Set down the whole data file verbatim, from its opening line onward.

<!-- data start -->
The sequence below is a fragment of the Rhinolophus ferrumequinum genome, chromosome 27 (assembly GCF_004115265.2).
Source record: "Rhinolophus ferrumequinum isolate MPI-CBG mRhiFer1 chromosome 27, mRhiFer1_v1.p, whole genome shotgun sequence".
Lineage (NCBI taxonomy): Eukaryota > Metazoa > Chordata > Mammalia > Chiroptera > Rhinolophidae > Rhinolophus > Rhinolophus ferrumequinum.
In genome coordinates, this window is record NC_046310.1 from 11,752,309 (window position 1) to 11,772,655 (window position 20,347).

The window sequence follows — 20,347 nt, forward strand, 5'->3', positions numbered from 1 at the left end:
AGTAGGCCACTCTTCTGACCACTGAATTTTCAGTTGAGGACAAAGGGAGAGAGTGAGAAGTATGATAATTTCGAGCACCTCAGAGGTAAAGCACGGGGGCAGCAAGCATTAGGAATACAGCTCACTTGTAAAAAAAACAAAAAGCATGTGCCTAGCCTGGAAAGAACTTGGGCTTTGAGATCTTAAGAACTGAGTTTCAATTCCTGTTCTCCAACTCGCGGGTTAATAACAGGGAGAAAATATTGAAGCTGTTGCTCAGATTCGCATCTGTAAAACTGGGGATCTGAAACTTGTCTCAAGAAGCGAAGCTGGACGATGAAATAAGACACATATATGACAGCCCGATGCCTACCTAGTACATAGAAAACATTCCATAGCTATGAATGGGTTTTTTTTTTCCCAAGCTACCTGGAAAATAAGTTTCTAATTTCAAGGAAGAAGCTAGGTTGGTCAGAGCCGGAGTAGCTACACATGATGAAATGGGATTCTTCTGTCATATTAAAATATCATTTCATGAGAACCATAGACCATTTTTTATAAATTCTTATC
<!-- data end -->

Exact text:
The sequence below is a fragment of the Rhinolophus ferrumequinum genome, chromosome 27 (assembly GCF_004115265.2).
Source record: "Rhinolophus ferrumequinum isolate MPI-CBG mRhiFer1 chromosome 27, mRhiFer1_v1.p, whole genome shotgun sequence".
Lineage (NCBI taxonomy): Eukaryota > Metazoa > Chordata > Mammalia > Chiroptera > Rhinolophidae > Rhinolophus > Rhinolophus ferrumequinum.
In genome coordinates, this window is record NC_046310.1 from 11,752,309 (window position 1) to 11,772,655 (window position 20,347).

The window sequence follows — 20,347 nt, forward strand, 5'->3', positions numbered from 1 at the left end:
AGTAGGCCACTCTTCTGACCACTGAATTTTCAGTTGAGGACAAAGGGAGAGAGTGAGAAGTATGATAATTTCGAGCACCTCAGAGGTAAAGCACGGGGGCAGCAAGCATTAGGAATACAGCTCACTTGTAAAAAAAACAAAAAGCATGTGCCTAGCCTGGAAAGAACTTGGGCTTTGAGATCTTAAGAACTGAGTTTCAATTCCTGTTCTCCAACTCGCGGGTTAATAACAGGGAGAAAATATTGAAGCTGTTGCTCAGATTCGCATCTGTAAAACTGGGGATCTGAAACTTGTCTCAAGAAGCGAAGCTGGACGATGAAATAAGACACATATATGACAGCCCGATGCCTACCTAGTACATAGAAAACATTCCATAGCTATGAATGGGTTTTTTTTTTCCCAAGCTACCTGGAAAATAAGTTTCTAATTTCAAGGAAGAAGCTAGGTTGGTCAGAGCCGGAGTAGCTACACATGATGAAATGGGATTCTTCTGTCATATTAAAATATCATTTCATGAGAACCATAGACCATTTTTTATAAATTCTTATC